Suppose I told you that we could categorize defendants into six categories for risk of failure to appear (FTA) in court as required, with 1 being the lowest risk category and 6 being the highest. What is your guess as to the percentage of defendants who appear in court as required at risk level 1? At risk level 6? When I ask this question of North Carolina stakeholders, most guess that the percentage of defendants who appear in court at risk level 1 is about 50% and that the percentage who appear at risk level 6 is about 20%. They are wrong. Risk assessment validation done in North Carolina shows that 87.4% of risk level 1 defendants appear in court as required and that 61.2% of risk level 6 defendants do so. In fact, that validation shows that at all risk levels, a majority of defendants appear in court as required.
I have discussed elsewhere criticisms and concerns asserted regarding money-based bail systems. Among other things, it is argued that money-based bail systems undermine public safety by allowing dangerous but wealthy people to buy their way out of jail with no supervision, and—citing recent empirical research—that unnecessary incarcerations of low-risk people who cannot pay their bonds causes more crime once those people are released. It also is asserted that unnecessary wealth-based detentions of low-risk individuals are unfair, disproportionately impact people of color and inefficiently use taxpayer resources. Finally, some point to successful legal challenges to money-based bail systems as creating litigation risk. In light of those criticisms and concerns, it is natural to wonder: How big a role does money play in our state’s bail system? The answer: A lot.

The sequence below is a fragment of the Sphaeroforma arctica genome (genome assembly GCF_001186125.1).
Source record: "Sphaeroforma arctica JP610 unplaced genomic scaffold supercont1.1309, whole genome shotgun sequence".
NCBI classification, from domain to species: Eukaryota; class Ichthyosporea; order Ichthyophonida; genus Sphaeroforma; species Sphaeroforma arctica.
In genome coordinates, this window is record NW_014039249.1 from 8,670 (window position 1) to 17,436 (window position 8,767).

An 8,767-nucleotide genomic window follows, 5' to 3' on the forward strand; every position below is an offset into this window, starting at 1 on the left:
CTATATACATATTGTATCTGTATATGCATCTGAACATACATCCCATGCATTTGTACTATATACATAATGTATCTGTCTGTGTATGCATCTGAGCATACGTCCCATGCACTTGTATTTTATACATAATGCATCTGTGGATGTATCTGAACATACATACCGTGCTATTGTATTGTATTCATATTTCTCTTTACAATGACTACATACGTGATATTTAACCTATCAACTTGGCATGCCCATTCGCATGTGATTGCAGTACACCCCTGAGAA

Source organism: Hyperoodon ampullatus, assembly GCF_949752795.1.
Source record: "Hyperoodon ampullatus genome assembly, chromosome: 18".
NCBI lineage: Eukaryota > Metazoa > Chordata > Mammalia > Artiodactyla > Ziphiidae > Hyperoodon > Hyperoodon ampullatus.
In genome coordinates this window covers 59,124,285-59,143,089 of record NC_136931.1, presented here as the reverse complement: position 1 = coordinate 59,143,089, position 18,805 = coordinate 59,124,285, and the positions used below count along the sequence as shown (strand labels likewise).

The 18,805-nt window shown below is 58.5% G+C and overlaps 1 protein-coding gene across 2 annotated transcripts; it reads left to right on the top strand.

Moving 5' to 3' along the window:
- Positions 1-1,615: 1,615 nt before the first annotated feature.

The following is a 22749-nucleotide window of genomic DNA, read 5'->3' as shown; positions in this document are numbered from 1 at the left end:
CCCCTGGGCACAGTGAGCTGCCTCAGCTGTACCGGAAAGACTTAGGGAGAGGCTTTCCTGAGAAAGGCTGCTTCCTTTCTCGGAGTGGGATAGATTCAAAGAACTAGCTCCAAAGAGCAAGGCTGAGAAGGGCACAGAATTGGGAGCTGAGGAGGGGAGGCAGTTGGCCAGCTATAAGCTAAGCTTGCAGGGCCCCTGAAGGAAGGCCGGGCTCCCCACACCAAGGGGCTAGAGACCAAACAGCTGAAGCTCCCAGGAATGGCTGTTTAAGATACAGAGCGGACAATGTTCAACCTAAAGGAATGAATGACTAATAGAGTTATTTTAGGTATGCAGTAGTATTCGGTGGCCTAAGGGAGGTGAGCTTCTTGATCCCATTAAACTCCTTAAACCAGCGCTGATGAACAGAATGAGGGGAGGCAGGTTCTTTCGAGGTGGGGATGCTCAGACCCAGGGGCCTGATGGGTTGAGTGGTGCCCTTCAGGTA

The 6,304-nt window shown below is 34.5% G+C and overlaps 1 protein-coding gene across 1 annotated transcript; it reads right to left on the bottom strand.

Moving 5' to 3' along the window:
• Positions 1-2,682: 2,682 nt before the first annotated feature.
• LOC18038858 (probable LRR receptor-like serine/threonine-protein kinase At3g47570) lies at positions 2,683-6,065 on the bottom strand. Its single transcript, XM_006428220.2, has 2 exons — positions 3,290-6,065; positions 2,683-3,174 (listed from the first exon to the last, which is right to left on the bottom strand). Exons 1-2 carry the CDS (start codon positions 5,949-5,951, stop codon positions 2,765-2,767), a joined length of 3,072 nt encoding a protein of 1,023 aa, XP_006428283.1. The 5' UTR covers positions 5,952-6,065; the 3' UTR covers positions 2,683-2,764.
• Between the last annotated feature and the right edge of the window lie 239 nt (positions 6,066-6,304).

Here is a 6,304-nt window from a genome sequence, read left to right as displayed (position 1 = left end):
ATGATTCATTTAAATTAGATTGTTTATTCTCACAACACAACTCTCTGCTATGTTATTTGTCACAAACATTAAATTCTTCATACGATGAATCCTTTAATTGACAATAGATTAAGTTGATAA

A new report evaluates the impact of Mecklenburg County’s bail reforms. Cindy Redcross et al., MDRC Center for Criminal Justice Research, Evaluation of Pretrial Justice System Reforms That Use the Public Safety Assessment: Effects in Mecklenburg County, North Carolina (2019) [hereinafter Evaluation]. The big take away? Mecklenburg released more defendants but did not see a significant increase in failures to appear (FTAs) or new criminal charges during the pretrial period. Id. at 2. Read on for details.
In this post, part of a series on bail reform in North Carolina, I highlight reforms that have been implemented in Orange County, North Carolina. My goal in doing so is to provide models and points of contact for jurisdictions interested in these efforts. If you’d like your jurisdiction’s work highlighted here, please reach out to me.
In a series of posts I’ve been discussing bail reform, including highlighting pilot programs underway in North Carolina. In 2018, I worked with stakeholders in North Carolina’s Judicial District 30B (Haywood and Jackson counties) to help them identify and implement a basket of pretrial reforms. One of those reforms involves a new citation in lieu of arrest program. This reform includes implementation of a law enforcement-approved tool for patrol officers to encourage the increased use of citations in lieu of arrest for certain misdemeanors, in the officer’s discretion. The tool is a Cite or Arrest Pocket Card. Although the overall 30B project was a collaborative, multi-stakeholder endeavor, only the law enforcement community participated in the creation of the Pocket Card. The content of the card is reproduced below; in reality it’s a bright blue laminated card, the same size as the Miranda Warnings card.